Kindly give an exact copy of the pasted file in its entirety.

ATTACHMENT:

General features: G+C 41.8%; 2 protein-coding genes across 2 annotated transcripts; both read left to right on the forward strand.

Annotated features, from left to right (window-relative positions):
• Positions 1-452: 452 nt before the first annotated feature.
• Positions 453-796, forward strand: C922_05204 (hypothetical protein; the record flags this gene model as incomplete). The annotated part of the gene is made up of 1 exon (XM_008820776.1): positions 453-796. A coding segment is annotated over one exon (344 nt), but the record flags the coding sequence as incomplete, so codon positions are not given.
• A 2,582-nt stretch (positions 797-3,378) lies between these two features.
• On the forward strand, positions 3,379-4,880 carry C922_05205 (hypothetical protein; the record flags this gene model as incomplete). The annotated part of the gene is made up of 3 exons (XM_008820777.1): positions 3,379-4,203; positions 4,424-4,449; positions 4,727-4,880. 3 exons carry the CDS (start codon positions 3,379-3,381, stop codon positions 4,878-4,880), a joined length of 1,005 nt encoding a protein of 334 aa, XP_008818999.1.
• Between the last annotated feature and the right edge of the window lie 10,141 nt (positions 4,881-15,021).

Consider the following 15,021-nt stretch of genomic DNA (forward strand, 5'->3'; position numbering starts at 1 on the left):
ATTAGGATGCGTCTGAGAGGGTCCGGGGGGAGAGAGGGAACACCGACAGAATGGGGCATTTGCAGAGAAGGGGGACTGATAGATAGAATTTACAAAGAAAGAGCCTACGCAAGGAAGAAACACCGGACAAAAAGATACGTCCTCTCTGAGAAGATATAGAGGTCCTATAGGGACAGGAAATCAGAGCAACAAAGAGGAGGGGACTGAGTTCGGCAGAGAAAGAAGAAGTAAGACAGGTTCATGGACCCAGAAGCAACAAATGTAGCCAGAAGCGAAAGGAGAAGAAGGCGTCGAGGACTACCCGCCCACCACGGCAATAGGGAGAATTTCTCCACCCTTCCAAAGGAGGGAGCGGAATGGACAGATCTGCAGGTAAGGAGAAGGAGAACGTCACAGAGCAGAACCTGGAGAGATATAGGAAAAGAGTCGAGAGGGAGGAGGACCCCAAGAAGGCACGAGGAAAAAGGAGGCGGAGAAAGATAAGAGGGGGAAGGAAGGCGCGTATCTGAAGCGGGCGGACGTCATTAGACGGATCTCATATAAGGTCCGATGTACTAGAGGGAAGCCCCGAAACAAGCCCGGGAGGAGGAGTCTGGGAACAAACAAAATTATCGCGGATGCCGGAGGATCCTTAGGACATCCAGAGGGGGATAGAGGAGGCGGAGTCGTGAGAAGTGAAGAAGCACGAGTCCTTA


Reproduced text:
General features: G+C 41.8%; 2 protein-coding genes across 2 annotated transcripts; both read left to right on the forward strand.

Annotated features, from left to right (window-relative positions):
• Positions 1-452: 452 nt before the first annotated feature.
• Positions 453-796, forward strand: C922_05204 (hypothetical protein; the record flags this gene model as incomplete). The annotated part of the gene is made up of 1 exon (XM_008820776.1): positions 453-796. A coding segment is annotated over one exon (344 nt), but the record flags the coding sequence as incomplete, so codon positions are not given.
• A 2,582-nt stretch (positions 797-3,378) lies between these two features.
• On the forward strand, positions 3,379-4,880 carry C922_05205 (hypothetical protein; the record flags this gene model as incomplete). The annotated part of the gene is made up of 3 exons (XM_008820777.1): positions 3,379-4,203; positions 4,424-4,449; positions 4,727-4,880. 3 exons carry the CDS (start codon positions 3,379-3,381, stop codon positions 4,878-4,880), a joined length of 1,005 nt encoding a protein of 334 aa, XP_008818999.1.
• Between the last annotated feature and the right edge of the window lie 10,141 nt (positions 4,881-15,021).

Consider the following 15,021-nt stretch of genomic DNA (forward strand, 5'->3'; position numbering starts at 1 on the left):
ATTAGGATGCGTCTGAGAGGGTCCGGGGGGAGAGAGGGAACACCGACAGAATGGGGCATTTGCAGAGAAGGGGGACTGATAGATAGAATTTACAAAGAAAGAGCCTACGCAAGGAAGAAACACCGGACAAAAAGATACGTCCTCTCTGAGAAGATATAGAGGTCCTATAGGGACAGGAAATCAGAGCAACAAAGAGGAGGGGACTGAGTTCGGCAGAGAAAGAAGAAGTAAGACAGGTTCATGGACCCAGAAGCAACAAATGTAGCCAGAAGCGAAAGGAGAAGAAGGCGTCGAGGACTACCCGCCCACCACGGCAATAGGGAGAATTTCTCCACCCTTCCAAAGGAGGGAGCGGAATGGACAGATCTGCAGGTAAGGAGAAGGAGAACGTCACAGAGCAGAACCTGGAGAGATATAGGAAAAGAGTCGAGAGGGAGGAGGACCCCAAGAAGGCACGAGGAAAAAGGAGGCGGAGAAAGATAAGAGGGGGAAGGAAGGCGCGTATCTGAAGCGGGCGGACGTCATTAGACGGATCTCATATAAGGTCCGATGTACTAGAGGGAAGCCCCGAAACAAGCCCGGGAGGAGGAGTCTGGGAACAAACAAAATTATCGCGGATGCCGGAGGATCCTTAGGACATCCAGAGGGGGATAGAGGAGGCGGAGTCGTGAGAAGTGAAGAAGCACGAGTCCTTA